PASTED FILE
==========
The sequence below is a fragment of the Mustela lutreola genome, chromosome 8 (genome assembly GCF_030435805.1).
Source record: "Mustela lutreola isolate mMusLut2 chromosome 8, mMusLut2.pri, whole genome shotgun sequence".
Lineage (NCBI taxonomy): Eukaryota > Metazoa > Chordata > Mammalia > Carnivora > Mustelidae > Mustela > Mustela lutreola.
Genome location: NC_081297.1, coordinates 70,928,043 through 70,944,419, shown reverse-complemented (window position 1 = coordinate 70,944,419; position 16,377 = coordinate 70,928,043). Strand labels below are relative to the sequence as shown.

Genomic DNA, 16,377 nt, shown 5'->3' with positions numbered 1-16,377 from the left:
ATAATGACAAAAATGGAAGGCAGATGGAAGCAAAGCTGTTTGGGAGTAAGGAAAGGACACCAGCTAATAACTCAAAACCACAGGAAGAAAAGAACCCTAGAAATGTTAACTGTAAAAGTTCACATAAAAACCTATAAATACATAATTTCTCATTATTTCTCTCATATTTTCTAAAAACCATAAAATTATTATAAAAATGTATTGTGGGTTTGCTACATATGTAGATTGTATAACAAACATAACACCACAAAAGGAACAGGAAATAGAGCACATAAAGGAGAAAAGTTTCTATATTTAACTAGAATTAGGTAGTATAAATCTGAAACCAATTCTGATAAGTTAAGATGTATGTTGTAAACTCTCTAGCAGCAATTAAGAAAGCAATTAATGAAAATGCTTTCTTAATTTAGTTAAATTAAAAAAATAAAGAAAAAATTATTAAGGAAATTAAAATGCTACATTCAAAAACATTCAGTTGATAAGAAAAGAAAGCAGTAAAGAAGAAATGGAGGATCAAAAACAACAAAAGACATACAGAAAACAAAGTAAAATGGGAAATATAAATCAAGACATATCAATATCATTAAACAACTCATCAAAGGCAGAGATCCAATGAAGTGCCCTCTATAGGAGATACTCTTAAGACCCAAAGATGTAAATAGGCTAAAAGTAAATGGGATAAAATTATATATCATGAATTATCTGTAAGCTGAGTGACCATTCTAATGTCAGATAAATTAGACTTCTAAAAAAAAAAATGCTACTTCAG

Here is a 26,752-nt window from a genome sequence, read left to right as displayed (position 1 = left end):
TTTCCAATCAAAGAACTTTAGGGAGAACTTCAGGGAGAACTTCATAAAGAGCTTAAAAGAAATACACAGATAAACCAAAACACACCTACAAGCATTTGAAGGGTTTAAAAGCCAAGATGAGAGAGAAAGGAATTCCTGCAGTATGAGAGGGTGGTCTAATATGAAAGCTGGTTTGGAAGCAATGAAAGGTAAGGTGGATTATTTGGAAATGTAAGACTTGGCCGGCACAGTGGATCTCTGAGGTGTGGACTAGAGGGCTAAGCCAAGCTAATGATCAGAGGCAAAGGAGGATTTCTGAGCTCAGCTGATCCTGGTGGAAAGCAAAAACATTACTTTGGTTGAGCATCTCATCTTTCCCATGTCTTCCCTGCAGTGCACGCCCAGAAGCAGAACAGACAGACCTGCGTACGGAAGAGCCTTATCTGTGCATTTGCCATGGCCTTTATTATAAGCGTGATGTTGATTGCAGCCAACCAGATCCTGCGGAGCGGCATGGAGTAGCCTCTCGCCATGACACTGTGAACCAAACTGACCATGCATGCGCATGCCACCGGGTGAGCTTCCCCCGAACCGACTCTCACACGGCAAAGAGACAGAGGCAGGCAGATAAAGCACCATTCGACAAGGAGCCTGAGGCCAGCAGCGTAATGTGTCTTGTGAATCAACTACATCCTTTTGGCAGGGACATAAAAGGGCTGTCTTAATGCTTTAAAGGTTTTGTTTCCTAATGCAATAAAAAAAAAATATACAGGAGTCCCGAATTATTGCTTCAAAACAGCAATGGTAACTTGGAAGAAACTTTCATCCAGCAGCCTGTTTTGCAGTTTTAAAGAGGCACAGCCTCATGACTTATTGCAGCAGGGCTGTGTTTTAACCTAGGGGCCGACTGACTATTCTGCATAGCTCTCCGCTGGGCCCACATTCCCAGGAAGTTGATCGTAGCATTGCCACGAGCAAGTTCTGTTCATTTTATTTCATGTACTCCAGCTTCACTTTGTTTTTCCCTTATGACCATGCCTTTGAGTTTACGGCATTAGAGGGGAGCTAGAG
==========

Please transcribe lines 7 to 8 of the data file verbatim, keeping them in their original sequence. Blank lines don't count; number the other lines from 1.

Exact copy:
Here is a 26,752-nt window from a genome sequence, read left to right as displayed (position 1 = left end):
TTTCCAATCAAAGAACTTTAGGGAGAACTTCAGGGAGAACTTCATAAAGAGCTTAAAAGAAATACACAGATAAACCAAAACACACCTACAAGCATTTGAAGGGTTTAAAAGCCAAGATGAGAGAGAAAGGAATTCCTGCAGTATGAGAGGGTGGTCTAATATGAAAGCTGGTTTGGAAGCAATGAAAGGTAAGGTGGATTATTTGGAAATGTAAGACTTGGCCGGCACAGTGGATCTCTGAGGTGTGGACTAGAGGGCTAAGCCAAGCTAATGATCAGAGGCAAAGGAGGATTTCTGAGCTCAGCTGATCCTGGTGGAAAGCAAAAACATTACTTTGGTTGAGCATCTCATCTTTCCCATGTCTTCCCTGCAGTGCACGCCCAGAAGCAGAACAGACAGACCTGCGTACGGAAGAGCCTTATCTGTGCATTTGCCATGGCCTTTATTATAAGCGTGATGTTGATTGCAGCCAACCAGATCCTGCGGAGCGGCATGGAGTAGCCTCTCGCCATGACACTGTGAACCAAACTGACCATGCATGCGCATGCCACCGGGTGAGCTTCCCCCGAACCGACTCTCACACGGCAAAGAGACAGAGGCAGGCAGATAAAGCACCATTCGACAAGGAGCCTGAGGCCAGCAGCGTAATGTGTCTTGTGAATCAACTACATCCTTTTGGCAGGGACATAAAAGGGCTGTCTTAATGCTTTAAAGGTTTTGTTTCCTAATGCAATAAAAAAAAAATATACAGGAGTCCCGAATTATTGCTTCAAAACAGCAATGGTAACTTGGAAGAAACTTTCATCCAGCAGCCTGTTTTGCAGTTTTAAAGAGGCACAGCCTCATGACTTATTGCAGCAGGGCTGTGTTTTAACCTAGGGGCCGACTGACTATTCTGCATAGCTCTCCGCTGGGCCCACATTCCCAGGAAGTTGATCGTAGCATTGCCACGAGCAAGTTCTGTTCATTTTATTTCATGTACTCCAGCTTCACTTTGTTTTTCCCTTATGACCATGCCTTTGAGTTTACGGCATTAGAGGGGAGCTAGAG